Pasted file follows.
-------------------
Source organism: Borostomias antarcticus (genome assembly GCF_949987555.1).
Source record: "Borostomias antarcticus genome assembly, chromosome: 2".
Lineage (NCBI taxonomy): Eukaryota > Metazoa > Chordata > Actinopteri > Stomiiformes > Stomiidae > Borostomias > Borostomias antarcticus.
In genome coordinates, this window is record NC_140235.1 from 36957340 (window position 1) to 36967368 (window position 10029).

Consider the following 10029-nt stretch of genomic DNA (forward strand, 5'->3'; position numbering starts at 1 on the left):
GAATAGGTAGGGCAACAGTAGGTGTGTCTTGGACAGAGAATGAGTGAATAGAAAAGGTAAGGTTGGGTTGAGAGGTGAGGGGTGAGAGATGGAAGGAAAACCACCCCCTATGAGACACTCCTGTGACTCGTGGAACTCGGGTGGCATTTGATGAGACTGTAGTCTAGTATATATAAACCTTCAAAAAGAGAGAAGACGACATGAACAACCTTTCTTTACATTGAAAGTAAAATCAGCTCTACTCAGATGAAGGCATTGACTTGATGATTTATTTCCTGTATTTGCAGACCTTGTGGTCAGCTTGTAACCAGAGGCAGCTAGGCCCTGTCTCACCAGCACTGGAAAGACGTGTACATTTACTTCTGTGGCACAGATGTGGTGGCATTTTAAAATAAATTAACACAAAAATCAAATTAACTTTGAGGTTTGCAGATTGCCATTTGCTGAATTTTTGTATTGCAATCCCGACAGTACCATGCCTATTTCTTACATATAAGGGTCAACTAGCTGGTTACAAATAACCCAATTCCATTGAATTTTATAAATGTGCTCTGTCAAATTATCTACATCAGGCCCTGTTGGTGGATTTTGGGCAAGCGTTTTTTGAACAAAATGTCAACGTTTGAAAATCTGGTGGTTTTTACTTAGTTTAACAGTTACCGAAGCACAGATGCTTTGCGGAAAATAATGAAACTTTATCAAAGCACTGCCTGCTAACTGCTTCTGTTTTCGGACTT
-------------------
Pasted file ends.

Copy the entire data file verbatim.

Source organism: Borostomias antarcticus (genome assembly GCF_949987555.1).
Source record: "Borostomias antarcticus genome assembly, chromosome: 2".
Lineage (NCBI taxonomy): Eukaryota > Metazoa > Chordata > Actinopteri > Stomiiformes > Stomiidae > Borostomias > Borostomias antarcticus.
In genome coordinates, this window is record NC_140235.1 from 36957340 (window position 1) to 36967368 (window position 10029).

Consider the following 10029-nt stretch of genomic DNA (forward strand, 5'->3'; position numbering starts at 1 on the left):
GAATAGGTAGGGCAACAGTAGGTGTGTCTTGGACAGAGAATGAGTGAATAGAAAAGGTAAGGTTGGGTTGAGAGGTGAGGGGTGAGAGATGGAAGGAAAACCACCCCCTATGAGACACTCCTGTGACTCGTGGAACTCGGGTGGCATTTGATGAGACTGTAGTCTAGTATATATAAACCTTCAAAAAGAGAGAAGACGACATGAACAACCTTTCTTTACATTGAAAGTAAAATCAGCTCTACTCAGATGAAGGCATTGACTTGATGATTTATTTCCTGTATTTGCAGACCTTGTGGTCAGCTTGTAACCAGAGGCAGCTAGGCCCTGTCTCACCAGCACTGGAAAGACGTGTACATTTACTTCTGTGGCACAGATGTGGTGGCATTTTAAAATAAATTAACACAAAAATCAAATTAACTTTGAGGTTTGCAGATTGCCATTTGCTGAATTTTTGTATTGCAATCCCGACAGTACCATGCCTATTTCTTACATATAAGGGTCAACTAGCTGGTTACAAATAACCCAATTCCATTGAATTTTATAAATGTGCTCTGTCAAATTATCTACATCAGGCCCTGTTGGTGGATTTTGGGCAAGCGTTTTTTGAACAAAATGTCAACGTTTGAAAATCTGGTGGTTTTTACTTAGTTTAACAGTTACCGAAGCACAGATGCTTTGCGGAAAATAATGAAACTTTATCAAAGCACTGCCTGCTAACTGCTTCTGTTTTCGGACTT